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What Is Unique About Christianity?

 

The story of Jesus sitting and debating the Law with rabbis reminds me of another debate that took place in a comparative religions conference, the wise and the scholarly were in a spirited debate about what is unique about Christianity. Someone suggested what set Christianity apart from other religions was the concept of incarnation, the idea that God became incarnate in human form. But someone quickly said, “Well, actually, other faiths believe that God appears in human form.” Another suggestion was offered: what about resurrection? The belief that death is not the final word. That the tomb was found empty. Someone slowly shook his head. Other religions have accounts of people returning from the dead.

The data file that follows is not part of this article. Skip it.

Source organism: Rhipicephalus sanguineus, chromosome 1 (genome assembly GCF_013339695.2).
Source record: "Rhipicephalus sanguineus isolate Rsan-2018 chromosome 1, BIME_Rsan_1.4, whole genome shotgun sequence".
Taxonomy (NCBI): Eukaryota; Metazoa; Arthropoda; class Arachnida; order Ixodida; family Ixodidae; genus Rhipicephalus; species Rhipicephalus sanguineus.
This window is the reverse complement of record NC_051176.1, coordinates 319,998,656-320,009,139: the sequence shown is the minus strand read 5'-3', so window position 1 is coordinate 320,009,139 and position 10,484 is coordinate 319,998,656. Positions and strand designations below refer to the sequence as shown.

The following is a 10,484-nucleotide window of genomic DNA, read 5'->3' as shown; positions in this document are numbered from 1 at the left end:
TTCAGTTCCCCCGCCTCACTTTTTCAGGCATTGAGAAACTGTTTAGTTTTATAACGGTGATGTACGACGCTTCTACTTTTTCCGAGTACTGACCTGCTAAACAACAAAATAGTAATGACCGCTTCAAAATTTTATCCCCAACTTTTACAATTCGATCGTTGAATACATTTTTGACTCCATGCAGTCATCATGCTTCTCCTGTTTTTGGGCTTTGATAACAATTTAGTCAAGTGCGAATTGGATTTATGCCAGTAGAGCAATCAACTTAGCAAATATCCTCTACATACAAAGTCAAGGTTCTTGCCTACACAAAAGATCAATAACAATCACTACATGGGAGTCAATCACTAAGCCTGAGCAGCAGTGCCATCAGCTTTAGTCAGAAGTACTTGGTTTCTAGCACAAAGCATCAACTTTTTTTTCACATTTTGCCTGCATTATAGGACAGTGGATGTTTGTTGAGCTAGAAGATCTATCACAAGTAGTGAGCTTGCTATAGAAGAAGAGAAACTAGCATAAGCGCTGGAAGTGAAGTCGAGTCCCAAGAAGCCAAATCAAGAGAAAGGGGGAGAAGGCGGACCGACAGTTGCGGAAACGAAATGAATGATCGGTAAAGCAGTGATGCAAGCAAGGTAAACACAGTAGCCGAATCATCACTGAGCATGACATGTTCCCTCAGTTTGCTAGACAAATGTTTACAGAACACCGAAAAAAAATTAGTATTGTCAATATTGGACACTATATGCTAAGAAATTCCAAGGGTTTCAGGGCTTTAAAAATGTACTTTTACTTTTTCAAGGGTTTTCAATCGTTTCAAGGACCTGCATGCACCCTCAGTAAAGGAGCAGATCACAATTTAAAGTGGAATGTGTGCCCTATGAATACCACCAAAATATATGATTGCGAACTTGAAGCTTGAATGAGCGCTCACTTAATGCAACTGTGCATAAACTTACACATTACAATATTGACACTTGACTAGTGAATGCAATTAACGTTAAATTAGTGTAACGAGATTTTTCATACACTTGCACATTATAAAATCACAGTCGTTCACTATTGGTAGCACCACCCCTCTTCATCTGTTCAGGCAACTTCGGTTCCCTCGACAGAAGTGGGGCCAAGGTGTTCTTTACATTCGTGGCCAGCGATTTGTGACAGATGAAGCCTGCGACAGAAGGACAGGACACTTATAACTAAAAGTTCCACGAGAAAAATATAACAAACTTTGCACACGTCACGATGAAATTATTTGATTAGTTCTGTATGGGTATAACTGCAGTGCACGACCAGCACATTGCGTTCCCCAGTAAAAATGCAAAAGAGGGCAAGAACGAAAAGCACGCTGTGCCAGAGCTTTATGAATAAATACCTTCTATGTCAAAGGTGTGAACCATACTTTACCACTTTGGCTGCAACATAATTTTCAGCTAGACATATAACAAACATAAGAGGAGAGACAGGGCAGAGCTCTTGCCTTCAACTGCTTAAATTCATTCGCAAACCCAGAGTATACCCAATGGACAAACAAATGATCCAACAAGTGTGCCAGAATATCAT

Then, as the story is told, C.S. Lewis walked into the room, tweed jacket, pipe, armful of papers, a little early for his presentation. He sat down and took in the conversation, which had by now evolved into a fierce debate. Finally during a lull, he spoke saying, “what's all this rumpus about?” Everyone turned in his direction. Trying to explain themselves they said, “We're debating what's unique about Christianity.” “Oh, that's easy,” answered Lewis, “it's....

 

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sermons.com presents Leonard Sweet